From my perspective, this outcome is incredibly sad, especially because of the blackballing of Aaron and the project behind the scenes because of my politics. I have no idea if the project failed because of this blacklisting, but it certainly acted as a dead weight. Some of it was vicious. Some was simply fear, holding no animus to Aaron, the book, or my politics. Such people simply did not wish to help promote the game or participate in making it because they feared the consequences to themselves if it was learned they had worked on a project by someone with conservative values.

That such fear permeates our culture now so deeply bodes ill for the future. Very ill indeed.

Conscious Choice cover

Now available in hardback and paperback as well as ebook!


From the press release: In this ground-breaking new history of early America, historian Robert Zimmerman not only exposes the lie behind The New York Times 1619 Project that falsely claims slavery is central to the history of the United States, he also provides profound lessons about the nature of human societies, lessons important for Americans today as well as for all future settlers on Mars and elsewhere in space.

Conscious Choice: The origins of slavery in America and why it matters today and for our future in outer space, is a riveting page-turning story that documents how slavery slowly became pervasive in the southern British colonies of North America, colonies founded by a people and culture that not only did not allow slavery but in every way were hostile to the practice.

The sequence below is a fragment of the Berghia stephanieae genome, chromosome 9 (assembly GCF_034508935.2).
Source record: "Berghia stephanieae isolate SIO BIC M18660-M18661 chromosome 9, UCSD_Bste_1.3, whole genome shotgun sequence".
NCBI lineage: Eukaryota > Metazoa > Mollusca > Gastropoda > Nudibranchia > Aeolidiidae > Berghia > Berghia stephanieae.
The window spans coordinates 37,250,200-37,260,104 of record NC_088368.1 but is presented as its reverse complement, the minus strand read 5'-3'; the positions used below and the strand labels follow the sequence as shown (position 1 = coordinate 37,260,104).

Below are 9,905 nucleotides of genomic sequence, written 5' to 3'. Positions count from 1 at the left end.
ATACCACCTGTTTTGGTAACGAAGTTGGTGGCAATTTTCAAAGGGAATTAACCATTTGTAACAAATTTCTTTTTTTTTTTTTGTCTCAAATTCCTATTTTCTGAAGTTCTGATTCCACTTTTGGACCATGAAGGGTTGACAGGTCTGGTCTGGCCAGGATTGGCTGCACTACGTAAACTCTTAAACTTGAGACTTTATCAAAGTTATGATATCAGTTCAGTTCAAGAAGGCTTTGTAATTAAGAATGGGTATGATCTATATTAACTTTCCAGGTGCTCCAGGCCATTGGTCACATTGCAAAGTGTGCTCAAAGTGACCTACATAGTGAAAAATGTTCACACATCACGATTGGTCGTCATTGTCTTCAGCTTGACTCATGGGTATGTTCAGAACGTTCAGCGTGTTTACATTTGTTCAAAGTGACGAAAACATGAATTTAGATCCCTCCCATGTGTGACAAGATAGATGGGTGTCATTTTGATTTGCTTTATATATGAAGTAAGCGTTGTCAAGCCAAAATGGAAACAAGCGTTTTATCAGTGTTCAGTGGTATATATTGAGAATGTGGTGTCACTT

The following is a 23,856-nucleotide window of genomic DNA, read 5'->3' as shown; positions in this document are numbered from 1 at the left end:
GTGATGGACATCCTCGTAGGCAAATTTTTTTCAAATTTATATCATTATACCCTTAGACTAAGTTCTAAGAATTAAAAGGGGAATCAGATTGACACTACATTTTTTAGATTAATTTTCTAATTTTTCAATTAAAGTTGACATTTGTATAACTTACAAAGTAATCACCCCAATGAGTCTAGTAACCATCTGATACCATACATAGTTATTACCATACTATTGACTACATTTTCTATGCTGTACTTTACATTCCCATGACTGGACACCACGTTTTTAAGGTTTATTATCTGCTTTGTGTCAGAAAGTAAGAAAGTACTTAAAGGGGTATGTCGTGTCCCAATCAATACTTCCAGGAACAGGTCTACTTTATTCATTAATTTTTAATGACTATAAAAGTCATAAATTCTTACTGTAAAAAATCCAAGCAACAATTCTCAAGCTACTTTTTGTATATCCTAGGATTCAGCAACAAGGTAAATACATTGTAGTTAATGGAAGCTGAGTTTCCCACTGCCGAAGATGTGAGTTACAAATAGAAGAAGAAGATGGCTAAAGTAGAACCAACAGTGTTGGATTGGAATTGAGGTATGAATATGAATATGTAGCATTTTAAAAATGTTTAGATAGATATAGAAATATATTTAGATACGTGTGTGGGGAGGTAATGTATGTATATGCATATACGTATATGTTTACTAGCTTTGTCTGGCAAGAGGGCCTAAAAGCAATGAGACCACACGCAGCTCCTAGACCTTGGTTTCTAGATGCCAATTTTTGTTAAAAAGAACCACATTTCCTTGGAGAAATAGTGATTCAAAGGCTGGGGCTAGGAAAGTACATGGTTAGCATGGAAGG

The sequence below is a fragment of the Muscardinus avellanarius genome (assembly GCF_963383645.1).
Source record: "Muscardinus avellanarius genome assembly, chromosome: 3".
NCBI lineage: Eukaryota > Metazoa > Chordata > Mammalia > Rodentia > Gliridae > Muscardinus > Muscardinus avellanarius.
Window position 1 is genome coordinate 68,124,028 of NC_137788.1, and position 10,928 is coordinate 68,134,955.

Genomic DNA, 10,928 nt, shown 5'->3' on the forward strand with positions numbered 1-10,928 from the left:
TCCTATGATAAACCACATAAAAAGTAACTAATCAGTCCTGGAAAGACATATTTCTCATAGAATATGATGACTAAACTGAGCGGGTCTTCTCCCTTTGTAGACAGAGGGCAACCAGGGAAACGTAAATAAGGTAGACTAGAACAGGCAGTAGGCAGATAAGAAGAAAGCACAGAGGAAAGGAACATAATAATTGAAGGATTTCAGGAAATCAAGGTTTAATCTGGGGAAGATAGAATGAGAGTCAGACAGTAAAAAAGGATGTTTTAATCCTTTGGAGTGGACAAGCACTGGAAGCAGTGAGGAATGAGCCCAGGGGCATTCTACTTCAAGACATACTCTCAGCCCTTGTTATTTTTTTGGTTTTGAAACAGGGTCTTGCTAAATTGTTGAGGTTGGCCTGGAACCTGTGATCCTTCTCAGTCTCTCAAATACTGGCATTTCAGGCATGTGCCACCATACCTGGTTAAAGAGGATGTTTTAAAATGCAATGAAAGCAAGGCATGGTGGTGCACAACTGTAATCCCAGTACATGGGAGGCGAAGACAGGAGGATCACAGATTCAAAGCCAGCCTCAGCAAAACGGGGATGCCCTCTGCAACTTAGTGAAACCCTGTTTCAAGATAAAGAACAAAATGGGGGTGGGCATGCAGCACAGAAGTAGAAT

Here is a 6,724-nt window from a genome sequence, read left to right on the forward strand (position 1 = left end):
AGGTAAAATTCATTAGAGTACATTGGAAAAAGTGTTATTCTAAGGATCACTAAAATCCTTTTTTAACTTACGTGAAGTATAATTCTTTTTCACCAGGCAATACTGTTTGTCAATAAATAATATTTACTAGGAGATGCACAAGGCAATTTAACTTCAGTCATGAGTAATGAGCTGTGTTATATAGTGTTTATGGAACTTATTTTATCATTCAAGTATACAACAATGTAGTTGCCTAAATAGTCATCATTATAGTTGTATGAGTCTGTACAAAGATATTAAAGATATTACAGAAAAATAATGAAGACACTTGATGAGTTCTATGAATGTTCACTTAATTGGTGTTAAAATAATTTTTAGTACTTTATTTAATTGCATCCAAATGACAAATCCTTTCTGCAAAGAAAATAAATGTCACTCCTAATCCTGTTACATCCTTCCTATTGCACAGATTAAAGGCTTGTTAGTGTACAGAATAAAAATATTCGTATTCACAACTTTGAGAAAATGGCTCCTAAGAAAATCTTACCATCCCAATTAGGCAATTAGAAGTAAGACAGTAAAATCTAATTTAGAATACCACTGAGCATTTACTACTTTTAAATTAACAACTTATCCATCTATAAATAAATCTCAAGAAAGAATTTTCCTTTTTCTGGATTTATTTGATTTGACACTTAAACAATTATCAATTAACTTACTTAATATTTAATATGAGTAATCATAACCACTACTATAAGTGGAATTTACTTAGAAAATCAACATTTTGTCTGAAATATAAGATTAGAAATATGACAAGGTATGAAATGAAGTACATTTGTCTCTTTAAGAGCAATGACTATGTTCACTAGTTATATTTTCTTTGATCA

Conscious Choice does more however. In telling the tragic history of the Virginia colony and the rise of slavery there, Zimmerman lays out the proper path for creating healthy societies in places like the Moon and Mars.


“Zimmerman’s ground-breaking history provides every future generation the basic framework for establishing new societies on other worlds. We would be wise to heed what he says.” —Robert Zubrin, founder of founder of the Mars Society.


All editions are available at Amazon, Barnes & Noble, and all book vendors, with the ebook priced at $5.99 before discount. The ebook can also be purchased direct from my ebook publisher, ebookit, in which case you don't support the big tech companies and I get a bigger cut much sooner.


Autographed printed copies are also available at discount directly from me (hardback $24.95; paperback $14.95; Shipping cost for either: $5.00). Just email me at zimmerman @ nasw dot org.


  • Thanks for the plug Mr. Zimmerman and for all the patience along the way!

    We’re anxiously optimistic. Today we are putting some finishing touches on the project page, doing some final calculations, and pushing to spread the word. All the help we can get is appreciated.

    And thanks to everyone who signed up for the newsletter and played the demo. Andi, I hope you were able to get it to run.

    Looking forward to the launch!

  • sippin_bourbon

    Best of luck in this. Not much of a gamer much anymore (no time) but I hope this does well.

  • Joe

    I’ve backed this project. Hope it succeeds beyond your wildest dreams.

  • Jeff Wright

    Aupicious timing…the Endurance has been found.

  • Andrew R

    I’m reading Pioneer right now. Just got to part 2: Hellfire. A great read so far.